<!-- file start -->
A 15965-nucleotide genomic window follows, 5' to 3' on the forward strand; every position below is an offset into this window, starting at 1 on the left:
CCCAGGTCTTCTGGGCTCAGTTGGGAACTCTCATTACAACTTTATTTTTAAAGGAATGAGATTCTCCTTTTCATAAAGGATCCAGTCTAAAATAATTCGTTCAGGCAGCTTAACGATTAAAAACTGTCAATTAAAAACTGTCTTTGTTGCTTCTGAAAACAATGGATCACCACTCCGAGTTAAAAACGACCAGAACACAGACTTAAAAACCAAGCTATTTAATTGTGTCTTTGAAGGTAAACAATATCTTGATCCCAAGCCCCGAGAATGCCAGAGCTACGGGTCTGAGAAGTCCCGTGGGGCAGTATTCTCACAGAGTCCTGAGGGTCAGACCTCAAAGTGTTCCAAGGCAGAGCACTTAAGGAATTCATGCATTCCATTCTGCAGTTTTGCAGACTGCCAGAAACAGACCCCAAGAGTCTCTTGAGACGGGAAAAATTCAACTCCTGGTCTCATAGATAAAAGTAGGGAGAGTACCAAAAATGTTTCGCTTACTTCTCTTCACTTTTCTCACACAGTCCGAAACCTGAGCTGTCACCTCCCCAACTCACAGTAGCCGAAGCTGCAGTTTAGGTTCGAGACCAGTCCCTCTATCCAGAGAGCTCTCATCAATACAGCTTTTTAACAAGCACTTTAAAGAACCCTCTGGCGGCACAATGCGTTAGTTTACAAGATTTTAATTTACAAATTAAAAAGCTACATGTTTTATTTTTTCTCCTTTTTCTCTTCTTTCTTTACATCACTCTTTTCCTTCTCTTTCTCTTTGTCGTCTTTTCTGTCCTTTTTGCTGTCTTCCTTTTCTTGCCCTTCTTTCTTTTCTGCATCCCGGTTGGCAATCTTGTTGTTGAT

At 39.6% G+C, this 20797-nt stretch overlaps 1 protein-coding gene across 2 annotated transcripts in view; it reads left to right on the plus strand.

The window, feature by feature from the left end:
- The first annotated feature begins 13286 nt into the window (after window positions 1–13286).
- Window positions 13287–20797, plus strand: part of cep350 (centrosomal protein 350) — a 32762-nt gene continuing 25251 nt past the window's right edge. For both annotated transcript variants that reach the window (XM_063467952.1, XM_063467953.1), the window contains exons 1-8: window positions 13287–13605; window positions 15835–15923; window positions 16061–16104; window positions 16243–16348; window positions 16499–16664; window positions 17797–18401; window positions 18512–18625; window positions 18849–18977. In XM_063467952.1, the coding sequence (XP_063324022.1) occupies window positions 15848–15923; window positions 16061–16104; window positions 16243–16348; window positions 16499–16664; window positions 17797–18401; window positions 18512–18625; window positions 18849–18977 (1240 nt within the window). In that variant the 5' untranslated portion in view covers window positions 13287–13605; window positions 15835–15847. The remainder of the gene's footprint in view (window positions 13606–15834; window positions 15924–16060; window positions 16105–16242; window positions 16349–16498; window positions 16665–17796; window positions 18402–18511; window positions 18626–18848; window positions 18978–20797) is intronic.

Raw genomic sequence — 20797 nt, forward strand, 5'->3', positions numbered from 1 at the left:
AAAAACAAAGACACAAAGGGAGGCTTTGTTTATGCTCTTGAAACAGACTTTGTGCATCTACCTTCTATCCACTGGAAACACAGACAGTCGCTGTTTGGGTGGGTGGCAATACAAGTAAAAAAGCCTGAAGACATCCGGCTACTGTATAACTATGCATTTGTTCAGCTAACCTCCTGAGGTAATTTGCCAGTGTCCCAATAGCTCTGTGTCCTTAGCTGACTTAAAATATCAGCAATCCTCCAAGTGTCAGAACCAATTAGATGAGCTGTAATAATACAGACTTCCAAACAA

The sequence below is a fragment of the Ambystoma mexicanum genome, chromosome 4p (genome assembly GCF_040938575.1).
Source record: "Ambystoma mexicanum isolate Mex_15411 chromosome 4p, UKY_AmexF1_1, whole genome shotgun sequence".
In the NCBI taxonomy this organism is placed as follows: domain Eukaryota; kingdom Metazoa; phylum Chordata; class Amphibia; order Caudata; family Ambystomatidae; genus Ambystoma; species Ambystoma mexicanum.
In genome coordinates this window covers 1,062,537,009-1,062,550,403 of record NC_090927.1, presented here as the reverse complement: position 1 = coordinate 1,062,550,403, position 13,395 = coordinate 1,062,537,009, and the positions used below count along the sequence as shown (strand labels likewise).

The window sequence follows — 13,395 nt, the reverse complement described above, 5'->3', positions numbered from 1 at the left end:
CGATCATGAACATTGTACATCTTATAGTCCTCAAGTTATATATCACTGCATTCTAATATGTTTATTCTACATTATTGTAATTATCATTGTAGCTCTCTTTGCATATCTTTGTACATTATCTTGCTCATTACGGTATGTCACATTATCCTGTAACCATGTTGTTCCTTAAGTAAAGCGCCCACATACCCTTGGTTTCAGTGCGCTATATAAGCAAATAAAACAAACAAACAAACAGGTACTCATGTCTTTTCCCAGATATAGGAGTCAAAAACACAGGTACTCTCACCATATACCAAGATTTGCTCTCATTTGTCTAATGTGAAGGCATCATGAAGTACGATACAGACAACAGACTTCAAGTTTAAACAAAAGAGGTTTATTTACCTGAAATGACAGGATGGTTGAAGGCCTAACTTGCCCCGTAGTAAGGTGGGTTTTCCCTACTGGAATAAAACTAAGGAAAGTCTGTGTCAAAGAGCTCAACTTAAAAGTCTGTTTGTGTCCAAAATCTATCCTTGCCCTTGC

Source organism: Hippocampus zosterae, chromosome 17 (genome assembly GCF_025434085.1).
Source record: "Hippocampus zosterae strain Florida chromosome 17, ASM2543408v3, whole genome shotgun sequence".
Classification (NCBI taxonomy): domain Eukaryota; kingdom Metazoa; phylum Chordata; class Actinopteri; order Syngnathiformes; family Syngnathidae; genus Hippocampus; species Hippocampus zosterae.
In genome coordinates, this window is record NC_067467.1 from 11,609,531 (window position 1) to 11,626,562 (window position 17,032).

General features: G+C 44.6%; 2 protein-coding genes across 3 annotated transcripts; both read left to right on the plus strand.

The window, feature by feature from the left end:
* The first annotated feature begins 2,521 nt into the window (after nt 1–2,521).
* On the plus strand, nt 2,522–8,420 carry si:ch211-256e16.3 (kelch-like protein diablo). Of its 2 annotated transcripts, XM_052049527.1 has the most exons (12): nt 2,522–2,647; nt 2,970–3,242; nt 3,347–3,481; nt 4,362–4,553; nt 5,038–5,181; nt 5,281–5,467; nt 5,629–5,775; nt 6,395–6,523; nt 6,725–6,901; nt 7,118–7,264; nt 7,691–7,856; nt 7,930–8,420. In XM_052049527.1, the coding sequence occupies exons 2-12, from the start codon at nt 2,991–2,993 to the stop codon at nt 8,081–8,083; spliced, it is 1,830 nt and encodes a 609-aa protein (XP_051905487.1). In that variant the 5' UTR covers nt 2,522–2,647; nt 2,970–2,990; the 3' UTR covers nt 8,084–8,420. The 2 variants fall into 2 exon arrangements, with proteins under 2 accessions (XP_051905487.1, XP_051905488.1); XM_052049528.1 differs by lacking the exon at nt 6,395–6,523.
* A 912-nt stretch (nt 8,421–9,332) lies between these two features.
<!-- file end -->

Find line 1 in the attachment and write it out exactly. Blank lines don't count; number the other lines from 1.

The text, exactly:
A 15965-nucleotide genomic window follows, 5' to 3' on the forward strand; every position below is an offset into this window, starting at 1 on the left: